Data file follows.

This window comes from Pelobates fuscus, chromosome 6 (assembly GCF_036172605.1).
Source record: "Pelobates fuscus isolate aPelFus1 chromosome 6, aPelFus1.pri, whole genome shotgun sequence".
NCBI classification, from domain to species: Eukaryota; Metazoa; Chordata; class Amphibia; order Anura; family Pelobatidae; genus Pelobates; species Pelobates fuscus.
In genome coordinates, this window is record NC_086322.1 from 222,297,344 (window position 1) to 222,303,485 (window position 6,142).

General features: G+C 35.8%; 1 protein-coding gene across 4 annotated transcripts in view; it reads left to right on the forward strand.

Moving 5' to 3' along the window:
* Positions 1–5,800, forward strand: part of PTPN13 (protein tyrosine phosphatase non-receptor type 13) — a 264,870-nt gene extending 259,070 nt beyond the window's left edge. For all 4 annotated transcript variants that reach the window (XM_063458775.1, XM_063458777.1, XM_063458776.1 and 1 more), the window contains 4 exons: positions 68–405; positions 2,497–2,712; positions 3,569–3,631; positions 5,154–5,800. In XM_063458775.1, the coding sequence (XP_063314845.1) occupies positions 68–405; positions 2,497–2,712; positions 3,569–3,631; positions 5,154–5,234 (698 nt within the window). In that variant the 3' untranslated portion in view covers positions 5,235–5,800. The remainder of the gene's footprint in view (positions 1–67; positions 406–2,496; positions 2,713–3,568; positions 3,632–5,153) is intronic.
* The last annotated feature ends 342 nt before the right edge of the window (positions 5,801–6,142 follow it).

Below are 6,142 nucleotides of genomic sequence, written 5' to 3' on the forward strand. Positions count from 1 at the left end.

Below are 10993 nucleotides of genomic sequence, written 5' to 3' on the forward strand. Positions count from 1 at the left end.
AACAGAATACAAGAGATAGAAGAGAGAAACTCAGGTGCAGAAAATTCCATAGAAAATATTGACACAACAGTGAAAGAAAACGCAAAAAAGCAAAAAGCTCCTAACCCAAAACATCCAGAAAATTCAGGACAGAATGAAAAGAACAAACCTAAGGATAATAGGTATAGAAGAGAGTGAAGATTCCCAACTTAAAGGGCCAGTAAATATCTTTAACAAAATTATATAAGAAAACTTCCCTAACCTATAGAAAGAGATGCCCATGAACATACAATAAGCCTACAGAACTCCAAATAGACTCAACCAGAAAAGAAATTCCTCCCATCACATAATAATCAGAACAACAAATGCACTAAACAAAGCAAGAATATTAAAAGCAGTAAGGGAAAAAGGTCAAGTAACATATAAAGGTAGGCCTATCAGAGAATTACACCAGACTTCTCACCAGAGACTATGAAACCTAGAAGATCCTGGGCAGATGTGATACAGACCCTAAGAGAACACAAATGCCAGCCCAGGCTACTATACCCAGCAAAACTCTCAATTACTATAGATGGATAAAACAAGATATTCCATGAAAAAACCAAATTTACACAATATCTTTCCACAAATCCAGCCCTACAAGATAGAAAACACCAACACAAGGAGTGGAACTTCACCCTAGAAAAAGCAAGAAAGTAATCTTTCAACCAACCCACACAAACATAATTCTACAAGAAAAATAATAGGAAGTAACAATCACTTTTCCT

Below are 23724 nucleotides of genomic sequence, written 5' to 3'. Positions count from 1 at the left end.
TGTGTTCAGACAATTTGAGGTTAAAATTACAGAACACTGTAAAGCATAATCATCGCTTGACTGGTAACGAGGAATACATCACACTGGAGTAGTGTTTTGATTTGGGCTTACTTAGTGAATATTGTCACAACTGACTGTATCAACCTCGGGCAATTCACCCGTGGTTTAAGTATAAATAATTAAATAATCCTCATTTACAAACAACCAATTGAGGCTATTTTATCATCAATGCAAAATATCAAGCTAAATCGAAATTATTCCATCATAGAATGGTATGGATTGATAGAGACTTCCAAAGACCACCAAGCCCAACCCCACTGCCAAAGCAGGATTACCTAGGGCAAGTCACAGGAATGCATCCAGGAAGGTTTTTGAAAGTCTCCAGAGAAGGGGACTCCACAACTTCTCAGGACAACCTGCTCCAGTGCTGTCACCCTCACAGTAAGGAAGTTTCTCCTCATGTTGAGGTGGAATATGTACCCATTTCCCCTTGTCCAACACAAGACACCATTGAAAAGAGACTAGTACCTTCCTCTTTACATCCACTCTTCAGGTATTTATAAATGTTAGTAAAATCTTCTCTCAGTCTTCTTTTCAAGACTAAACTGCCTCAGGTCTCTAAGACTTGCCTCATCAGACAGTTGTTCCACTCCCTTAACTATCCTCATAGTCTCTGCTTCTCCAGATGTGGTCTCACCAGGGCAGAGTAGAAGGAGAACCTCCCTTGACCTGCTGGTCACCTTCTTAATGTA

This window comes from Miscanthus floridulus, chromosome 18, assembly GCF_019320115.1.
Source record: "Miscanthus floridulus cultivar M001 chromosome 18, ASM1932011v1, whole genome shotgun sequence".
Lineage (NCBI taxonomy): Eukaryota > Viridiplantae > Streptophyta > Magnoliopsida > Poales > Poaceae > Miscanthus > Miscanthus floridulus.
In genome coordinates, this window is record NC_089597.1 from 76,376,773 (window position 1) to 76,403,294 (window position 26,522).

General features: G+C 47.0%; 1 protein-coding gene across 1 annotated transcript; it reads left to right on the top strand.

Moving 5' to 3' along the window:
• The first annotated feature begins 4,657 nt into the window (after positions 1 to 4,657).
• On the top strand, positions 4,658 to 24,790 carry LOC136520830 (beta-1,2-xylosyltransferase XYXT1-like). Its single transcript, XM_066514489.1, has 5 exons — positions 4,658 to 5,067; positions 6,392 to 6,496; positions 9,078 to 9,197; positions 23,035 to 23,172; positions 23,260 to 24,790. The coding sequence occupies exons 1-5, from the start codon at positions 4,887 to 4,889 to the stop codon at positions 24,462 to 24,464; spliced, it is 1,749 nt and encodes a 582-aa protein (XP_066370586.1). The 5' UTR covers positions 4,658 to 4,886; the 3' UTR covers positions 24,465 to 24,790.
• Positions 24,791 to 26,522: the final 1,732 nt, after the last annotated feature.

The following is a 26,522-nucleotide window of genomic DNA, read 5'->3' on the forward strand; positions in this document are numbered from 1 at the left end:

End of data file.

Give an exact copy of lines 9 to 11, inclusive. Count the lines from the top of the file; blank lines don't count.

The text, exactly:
Below are 6,142 nucleotides of genomic sequence, written 5' to 3' on the forward strand. Positions count from 1 at the left end.

Below are 10993 nucleotides of genomic sequence, written 5' to 3' on the forward strand. Positions count from 1 at the left end.
AACAGAATACAAGAGATAGAAGAGAGAAACTCAGGTGCAGAAAATTCCATAGAAAATATTGACACAACAGTGAAAGAAAACGCAAAAAAGCAAAAAGCTCCTAACCCAAAACATCCAGAAAATTCAGGACAGAATGAAAAGAACAAACCTAAGGATAATAGGTATAGAAGAGAGTGAAGATTCCCAACTTAAAGGGCCAGTAAATATCTTTAACAAAATTATATAAGAAAACTTCCCTAACCTATAGAAAGAGATGCCCATGAACATACAATAAGCCTACAGAACTCCAAATAGACTCAACCAGAAAAGAAATTCCTCCCATCACATAATAATCAGAACAACAAATGCACTAAACAAAGCAAGAATATTAAAAGCAGTAAGGGAAAAAGGTCAAGTAACATATAAAGGTAGGCCTATCAGAGAATTACACCAGACTTCTCACCAGAGACTATGAAACCTAGAAGATCCTGGGCAGATGTGATACAGACCCTAAGAGAACACAAATGCCAGCCCAGGCTACTATACCCAGCAAAACTCTCAATTACTATAGATGGATAAAACAAGATATTCCATGAAAAAACCAAATTTACACAATATCTTTCCACAAATCCAGCCCTACAAGATAGAAAACACCAACACAAGGAGTGGAACTTCACCCTAGAAAAAGCAAGAAAGTAATCTTTCAACCAACCCACACAAACATAATTCTACAAGAAAAATAATAGGAAGTAACAATCACTTTTCCT